MOOSE AND 3/4 MOON

 

February 28, 2017

 

 

After getting one snow storm after another, finally, in late February, we got a major break in the weather.  I have taken advantage of the abundance of snow and gorgeous weather to get out on my nordic skis for the first time in 3 years.  On Tuesday, February 28, I skied the Nike Loop and the Pyramid trail several times.  The Nike Loop travels in close proximity to Eagle River High School.  It includes a leg that crosses a broad open area adjacent to the football field and a section of forest that includes a 9 hole Frisbee golf course.  The entire loop is groomed for both traditional and skate skiing, and is lit at night.  The Pyramid Loop is a spur through the forest that accesses a loop in a meadow.  It is not groomed or illuminated.

 

I was on the lookout for Rosie, or any other moose that might be out and about.

 

 

 

Figure 1 Looking east on the Pyramid Loop

 

 

As I made my way through the forested sections of the Nike Loop, I was seeing moose trails intersecting the ski trail here and there, but no moose.   I also discovered several areas where all the snow had been flattened around the base of a black spruce tree in close proximity to the trail.  They sure looked like possible moose “beds”.

 

 

Figure 2 Eagle River High School with Chugach Mountains in background

 

 

There was one other skier on the trail prior to my arrival.  He was a very accomplished skate skier.  I enjoyed watching him whiz by me (which he did multiple times).  On a flat groomed surface a good skate skier can cover ground at 3 or 4 times the rate that an old diagonal stride guy like me can.  After my first transit of the Pyramid Loop he was gone, his vehicle not visible in the parking lot.  Several other vehicles were parked there, and there were people walking dogs, as well as a family of four skiing, and a lone fellow who was striding a wee bit faster than me.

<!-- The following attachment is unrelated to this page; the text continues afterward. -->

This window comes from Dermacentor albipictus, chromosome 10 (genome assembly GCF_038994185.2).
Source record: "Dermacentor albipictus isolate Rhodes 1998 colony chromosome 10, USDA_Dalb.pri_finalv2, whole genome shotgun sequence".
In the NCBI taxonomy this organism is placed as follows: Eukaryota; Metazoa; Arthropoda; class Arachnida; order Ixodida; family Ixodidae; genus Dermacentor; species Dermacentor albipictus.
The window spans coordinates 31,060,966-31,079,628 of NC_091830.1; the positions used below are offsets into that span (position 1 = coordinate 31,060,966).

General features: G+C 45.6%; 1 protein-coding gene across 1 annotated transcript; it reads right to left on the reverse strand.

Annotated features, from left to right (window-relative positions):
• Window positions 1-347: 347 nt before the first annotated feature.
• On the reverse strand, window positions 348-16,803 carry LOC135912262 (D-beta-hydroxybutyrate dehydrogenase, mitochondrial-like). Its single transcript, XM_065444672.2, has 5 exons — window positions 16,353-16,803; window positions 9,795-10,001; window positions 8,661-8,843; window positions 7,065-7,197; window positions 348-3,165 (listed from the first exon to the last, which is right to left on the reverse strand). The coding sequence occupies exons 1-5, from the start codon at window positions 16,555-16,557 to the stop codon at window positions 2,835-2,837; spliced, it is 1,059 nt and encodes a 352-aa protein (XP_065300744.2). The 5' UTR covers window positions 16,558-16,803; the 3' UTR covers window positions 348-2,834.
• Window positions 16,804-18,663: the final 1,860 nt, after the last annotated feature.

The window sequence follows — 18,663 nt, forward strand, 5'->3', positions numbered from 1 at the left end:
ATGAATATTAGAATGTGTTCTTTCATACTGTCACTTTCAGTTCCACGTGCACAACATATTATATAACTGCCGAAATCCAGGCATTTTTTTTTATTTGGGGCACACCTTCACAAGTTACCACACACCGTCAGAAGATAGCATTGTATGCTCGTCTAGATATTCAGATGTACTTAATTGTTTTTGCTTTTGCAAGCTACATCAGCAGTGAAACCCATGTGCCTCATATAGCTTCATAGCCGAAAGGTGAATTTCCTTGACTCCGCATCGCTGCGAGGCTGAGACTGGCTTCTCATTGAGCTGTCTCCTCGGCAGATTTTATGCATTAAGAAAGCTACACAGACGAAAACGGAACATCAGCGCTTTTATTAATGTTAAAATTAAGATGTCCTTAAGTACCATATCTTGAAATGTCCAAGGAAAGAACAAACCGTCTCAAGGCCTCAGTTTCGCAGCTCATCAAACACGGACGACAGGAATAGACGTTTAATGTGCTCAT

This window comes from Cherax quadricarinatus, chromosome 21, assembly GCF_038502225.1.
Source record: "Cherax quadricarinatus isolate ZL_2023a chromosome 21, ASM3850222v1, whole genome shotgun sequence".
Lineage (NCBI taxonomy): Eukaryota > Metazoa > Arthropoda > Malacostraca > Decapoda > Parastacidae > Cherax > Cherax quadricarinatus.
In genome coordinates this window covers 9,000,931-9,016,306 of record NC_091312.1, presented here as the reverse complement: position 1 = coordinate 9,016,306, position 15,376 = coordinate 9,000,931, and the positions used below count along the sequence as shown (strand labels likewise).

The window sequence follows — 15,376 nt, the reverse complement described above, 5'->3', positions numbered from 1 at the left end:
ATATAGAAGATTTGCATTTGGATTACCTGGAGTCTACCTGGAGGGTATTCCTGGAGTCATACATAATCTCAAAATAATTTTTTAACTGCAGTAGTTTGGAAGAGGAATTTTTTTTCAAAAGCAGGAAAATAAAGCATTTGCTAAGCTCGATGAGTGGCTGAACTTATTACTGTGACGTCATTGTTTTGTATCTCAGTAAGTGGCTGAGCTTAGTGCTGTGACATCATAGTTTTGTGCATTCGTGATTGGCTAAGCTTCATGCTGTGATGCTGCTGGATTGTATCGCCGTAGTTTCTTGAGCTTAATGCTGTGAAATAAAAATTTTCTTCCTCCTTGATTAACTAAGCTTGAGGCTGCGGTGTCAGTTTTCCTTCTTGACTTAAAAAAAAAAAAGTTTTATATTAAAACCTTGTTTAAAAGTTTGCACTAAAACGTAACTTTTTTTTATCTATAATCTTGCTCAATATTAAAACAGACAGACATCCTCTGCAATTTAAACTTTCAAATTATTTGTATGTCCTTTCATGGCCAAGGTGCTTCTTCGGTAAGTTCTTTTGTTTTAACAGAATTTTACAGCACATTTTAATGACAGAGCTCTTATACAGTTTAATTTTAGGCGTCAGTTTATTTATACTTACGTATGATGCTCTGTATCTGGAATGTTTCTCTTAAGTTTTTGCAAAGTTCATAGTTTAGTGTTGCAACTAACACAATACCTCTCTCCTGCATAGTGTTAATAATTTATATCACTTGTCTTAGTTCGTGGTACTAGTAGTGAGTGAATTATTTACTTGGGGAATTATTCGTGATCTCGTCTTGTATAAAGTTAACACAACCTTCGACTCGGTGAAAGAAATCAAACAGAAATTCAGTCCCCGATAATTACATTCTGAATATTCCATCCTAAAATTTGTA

Figure 3 Looking southeast at Hiland Mountain and Mount Gordon Lyon

 

 

I had wanted to stay out there long enough to ski under the lights, but this was my first time on skis since my January, 2016 hip replacement surgery, so I called it a night after my second circuit.  Even though I didn’t find Rosie or any other moose, I was excited that I was able to ski about as well as I had on my “original equipment”.  I had caught some low angle sunlight photo opps as the sun was setting.  Even in late February, the sun was already staying up until after 6:00 p.m. and it was just hanging on the horizon for the last half hour to an hour of daylight.  All in all, it had been a great outing.

 

 

 

March 5, 2017

 

 

On this Sunday evening, I got a later start on my skiing because I had been watching conference tournament basketball.  My beloved University of Alaska Anchorage women’s basketball team had beaten Western Washington to take the Great Northern Athletic Conference crown.  With no conference losses and only one non-conference loss (to a Division I team), they are the Number 2 ranked Division II team in the nation, and will host the Western Region portion of the NCAA tournament this coming weekend!

 

With that later start, I knew I would have an opportunity to ski under the lights, even though they were just coming on as I started skiing the Upper Vista trail.  This is another network of groomed and illuminated ski trails to the north of the high school.  Besides the Upper Vista trail, there is also the Lower Vista trail and the Mile-Hi trail.  Just like the trails on the other side of the high school, I had walked these trails on a very nice day in mid to late October.